For Others, Under God (1 Corinthians 4:18-21)


In 1 Corinthians 4:14-15, Paul describes the Corinthians as “my dear children” and himself as “your father through the gospel.” The tenderness underlying these images is obvious. What is unexpected is the toughness.

Consider what Paul writes in 1 Corinthians 4:18-21:

Some of you have become arrogant, as if I were not coming to you. But I will come to you very soon, if the Lord is willing, and then I will find out not only how these arrogant people are talking, but what power they have. For the kingdom of God is not a matter of talk but of power. What do you prefer? Shall I come to you with a whip, or in love and with a gentle spirit?

Many moderns have a sentimental view of parenting, in which the parent-child relationship is all love and no discipline. In Paul’s day, people were less sentimental about such things. They realized that disciplining a child was necessary both for the child’s good and the good of the entire community.

My son is 18-months old. He is a sociable and smart little kid. But he doesn’t know things I know, namely, that hot stoves burn, that cars drive fast on the streets of our neighborhood, and that not every new person he meets is kind. Sometimes, he wants to touch the stove, run in the street, or cozy up to perfect strangers. At those times, it is my job to tell him, “No.” If he heeds my words, fine. But if not, it’s my job to physically stop him.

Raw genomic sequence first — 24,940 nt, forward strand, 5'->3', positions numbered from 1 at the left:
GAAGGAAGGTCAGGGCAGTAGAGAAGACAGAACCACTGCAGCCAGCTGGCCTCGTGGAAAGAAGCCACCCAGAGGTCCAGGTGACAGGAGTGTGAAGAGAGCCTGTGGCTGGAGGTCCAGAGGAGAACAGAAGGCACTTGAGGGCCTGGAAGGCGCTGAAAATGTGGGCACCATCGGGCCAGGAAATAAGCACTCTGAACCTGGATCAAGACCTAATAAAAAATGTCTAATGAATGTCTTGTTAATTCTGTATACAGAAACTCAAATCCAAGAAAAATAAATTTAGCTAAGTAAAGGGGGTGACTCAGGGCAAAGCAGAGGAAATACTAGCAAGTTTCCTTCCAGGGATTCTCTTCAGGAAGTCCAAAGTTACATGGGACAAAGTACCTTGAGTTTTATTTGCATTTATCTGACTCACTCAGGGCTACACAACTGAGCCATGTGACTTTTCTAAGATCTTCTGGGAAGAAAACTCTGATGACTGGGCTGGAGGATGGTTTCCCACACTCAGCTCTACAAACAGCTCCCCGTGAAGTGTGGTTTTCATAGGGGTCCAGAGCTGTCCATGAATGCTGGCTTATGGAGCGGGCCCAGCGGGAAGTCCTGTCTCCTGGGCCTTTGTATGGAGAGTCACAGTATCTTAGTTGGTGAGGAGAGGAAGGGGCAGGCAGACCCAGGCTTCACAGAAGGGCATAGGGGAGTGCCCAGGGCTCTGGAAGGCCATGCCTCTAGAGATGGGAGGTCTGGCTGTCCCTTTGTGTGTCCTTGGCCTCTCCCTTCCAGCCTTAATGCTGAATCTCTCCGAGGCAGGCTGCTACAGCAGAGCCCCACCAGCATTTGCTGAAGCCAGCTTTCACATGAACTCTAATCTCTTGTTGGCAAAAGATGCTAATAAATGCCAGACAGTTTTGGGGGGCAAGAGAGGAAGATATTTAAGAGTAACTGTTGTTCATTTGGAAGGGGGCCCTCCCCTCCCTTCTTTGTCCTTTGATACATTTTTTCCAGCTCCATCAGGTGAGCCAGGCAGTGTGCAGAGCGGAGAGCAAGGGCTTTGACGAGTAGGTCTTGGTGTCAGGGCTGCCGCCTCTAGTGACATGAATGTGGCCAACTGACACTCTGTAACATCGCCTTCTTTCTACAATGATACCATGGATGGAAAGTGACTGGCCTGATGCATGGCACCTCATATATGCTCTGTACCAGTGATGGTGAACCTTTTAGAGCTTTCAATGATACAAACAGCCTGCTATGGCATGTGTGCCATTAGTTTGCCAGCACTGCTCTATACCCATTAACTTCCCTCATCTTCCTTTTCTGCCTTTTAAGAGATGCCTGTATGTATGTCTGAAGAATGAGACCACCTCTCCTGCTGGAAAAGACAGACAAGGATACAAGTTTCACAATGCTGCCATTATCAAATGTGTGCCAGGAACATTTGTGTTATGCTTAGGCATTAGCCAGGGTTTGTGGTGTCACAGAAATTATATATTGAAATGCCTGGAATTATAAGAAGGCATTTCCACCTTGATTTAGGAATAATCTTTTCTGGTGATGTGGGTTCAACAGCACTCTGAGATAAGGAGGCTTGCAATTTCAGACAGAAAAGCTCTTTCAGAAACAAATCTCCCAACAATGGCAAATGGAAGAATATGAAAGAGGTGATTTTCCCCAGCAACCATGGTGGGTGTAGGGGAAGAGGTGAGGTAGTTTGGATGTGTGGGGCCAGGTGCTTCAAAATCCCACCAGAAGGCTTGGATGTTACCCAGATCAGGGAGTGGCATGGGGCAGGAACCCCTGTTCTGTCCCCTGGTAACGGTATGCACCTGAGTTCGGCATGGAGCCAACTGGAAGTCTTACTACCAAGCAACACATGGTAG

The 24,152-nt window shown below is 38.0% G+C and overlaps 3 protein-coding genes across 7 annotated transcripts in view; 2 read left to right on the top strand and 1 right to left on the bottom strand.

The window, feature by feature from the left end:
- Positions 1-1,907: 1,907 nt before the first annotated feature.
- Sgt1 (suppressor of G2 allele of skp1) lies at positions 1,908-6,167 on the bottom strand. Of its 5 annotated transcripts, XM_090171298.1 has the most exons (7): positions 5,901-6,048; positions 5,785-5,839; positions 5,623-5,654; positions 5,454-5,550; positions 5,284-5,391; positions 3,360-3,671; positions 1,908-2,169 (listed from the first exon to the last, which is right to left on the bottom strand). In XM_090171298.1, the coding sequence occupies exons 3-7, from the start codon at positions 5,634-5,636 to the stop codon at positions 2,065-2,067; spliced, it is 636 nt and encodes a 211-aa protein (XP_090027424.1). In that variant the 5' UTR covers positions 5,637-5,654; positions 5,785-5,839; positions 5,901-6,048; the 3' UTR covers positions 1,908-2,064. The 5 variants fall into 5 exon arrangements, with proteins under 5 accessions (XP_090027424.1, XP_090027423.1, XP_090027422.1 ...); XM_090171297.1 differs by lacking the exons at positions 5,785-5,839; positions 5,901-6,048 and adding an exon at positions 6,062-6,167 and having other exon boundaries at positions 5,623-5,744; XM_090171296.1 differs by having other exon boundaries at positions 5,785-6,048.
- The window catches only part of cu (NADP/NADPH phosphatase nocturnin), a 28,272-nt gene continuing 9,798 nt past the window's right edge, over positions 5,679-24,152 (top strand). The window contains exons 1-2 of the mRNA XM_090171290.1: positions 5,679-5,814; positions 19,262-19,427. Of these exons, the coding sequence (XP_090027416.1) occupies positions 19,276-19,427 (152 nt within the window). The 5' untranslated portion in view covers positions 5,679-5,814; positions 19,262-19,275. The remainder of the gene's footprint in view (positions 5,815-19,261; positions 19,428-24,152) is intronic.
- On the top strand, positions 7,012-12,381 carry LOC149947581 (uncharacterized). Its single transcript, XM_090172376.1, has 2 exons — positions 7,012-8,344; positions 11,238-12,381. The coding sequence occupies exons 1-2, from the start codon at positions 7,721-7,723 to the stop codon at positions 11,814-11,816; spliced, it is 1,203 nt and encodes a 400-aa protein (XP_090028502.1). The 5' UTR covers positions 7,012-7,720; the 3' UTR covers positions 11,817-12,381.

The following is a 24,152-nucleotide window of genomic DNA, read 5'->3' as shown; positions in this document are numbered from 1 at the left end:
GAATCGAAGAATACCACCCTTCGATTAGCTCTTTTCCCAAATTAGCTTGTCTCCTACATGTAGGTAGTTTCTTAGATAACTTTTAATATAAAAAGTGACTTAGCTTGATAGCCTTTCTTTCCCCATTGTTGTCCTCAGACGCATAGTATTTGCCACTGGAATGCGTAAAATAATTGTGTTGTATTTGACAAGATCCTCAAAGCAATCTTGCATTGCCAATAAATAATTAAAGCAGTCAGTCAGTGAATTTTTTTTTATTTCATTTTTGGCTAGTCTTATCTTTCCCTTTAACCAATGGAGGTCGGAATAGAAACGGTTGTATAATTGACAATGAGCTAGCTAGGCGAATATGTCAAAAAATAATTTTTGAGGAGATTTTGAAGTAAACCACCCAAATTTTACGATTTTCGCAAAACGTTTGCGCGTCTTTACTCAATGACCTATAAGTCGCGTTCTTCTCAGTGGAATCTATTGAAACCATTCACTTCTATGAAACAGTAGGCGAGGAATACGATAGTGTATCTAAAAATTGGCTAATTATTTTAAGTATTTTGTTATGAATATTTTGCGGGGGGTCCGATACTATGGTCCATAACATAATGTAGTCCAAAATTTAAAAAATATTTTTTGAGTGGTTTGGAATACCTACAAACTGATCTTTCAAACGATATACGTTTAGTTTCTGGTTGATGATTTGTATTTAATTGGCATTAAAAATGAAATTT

When I read Paul’s words in verses 18-21, I keep my duties as a father in mind. If false belief and feckless behavior alienate us from God and from one another, then we repent of them. Unfortunately, like children, we sometimes refuse to repent because we honestly don’t know or don’t care that we’re doing something wrong or believing something false. And so, spiritual fathers and mothers come alongside us to reason with us “in love, and with a gentle spirit,” or, failing that with “a whip,” which is a metaphor for the congregation discipline outlined in Matthew 18:15-20.

Like children being punished – or like sentimental moderns – we shrink from Paul’s words about discipline. Not only that, we shrink from the stark distinction Paul draws between the “arrogance” of certain Corinthians and his own “power” as an apostle. How does he know that he’s right and they’re wrong?

The answer is that he knows in the same way a father or mother knows not to let their child touch hot stoves or run in the street or talk to strangers. When we object to Paul’s stark language, we reveal that we’re the ignorant, petulant kid, not the loving parent. “The kingdom of God…is a matter of power,” Paul writes. Leadership, understood Christianly, is power exercised for the wellbeing of others, but always under God’s authority and direction.

That may not be a sentimental view of leadership, but it’s a wise one.

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